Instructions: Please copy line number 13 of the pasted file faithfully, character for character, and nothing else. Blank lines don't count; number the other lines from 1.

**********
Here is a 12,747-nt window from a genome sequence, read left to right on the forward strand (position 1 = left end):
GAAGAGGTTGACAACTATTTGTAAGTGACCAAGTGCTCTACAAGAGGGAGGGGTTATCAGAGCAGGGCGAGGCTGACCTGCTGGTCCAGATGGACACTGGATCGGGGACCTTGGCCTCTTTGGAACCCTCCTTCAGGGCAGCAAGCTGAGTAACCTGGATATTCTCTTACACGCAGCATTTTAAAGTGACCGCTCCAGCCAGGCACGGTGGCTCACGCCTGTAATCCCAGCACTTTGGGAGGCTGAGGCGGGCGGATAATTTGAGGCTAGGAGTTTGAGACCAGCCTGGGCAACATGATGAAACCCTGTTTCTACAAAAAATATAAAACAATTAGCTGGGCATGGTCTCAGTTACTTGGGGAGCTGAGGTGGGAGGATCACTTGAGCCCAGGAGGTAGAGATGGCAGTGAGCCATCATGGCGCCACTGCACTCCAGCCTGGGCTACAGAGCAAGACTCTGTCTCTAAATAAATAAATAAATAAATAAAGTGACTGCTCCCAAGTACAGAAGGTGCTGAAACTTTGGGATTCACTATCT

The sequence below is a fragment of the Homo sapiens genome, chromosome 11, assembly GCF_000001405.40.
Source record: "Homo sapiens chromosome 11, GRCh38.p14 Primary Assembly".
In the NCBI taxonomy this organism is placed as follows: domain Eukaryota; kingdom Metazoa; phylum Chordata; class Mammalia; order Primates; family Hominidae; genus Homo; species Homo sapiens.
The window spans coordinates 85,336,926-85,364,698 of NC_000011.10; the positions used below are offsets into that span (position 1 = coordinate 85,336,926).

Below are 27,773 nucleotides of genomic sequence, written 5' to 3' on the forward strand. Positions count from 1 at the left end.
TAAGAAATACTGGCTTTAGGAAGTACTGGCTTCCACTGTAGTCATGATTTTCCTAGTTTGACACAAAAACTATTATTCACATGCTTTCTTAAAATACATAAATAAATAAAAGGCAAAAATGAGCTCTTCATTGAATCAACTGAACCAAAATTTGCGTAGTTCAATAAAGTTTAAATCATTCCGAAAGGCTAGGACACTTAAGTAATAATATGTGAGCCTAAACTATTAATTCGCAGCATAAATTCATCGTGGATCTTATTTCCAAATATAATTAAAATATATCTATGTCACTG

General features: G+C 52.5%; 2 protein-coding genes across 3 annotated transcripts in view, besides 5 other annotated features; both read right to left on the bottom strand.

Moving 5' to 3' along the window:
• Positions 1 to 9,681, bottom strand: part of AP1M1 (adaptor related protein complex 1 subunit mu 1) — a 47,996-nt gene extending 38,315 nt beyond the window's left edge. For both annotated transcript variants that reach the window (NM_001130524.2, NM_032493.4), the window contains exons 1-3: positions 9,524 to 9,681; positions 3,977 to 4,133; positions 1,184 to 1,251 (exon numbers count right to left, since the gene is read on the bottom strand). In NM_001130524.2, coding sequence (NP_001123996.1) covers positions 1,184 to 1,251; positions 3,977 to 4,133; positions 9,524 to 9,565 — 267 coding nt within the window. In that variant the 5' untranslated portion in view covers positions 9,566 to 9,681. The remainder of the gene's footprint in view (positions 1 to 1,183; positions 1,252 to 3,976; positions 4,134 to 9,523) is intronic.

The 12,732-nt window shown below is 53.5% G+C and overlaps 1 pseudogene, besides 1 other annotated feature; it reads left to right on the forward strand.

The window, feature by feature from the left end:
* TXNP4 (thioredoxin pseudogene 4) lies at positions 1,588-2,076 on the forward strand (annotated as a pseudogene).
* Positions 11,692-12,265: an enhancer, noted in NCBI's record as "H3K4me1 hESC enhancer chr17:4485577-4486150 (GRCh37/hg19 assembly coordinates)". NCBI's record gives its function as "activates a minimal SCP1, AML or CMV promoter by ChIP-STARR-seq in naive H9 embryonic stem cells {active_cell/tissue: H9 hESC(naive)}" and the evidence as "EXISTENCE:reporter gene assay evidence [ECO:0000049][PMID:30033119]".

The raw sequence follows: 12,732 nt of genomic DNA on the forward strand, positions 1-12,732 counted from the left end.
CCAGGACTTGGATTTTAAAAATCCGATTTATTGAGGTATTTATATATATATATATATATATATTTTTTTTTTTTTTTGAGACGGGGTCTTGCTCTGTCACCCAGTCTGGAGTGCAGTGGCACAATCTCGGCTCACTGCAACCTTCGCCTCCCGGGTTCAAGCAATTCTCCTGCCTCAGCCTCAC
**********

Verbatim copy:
The window, feature by feature from the left end: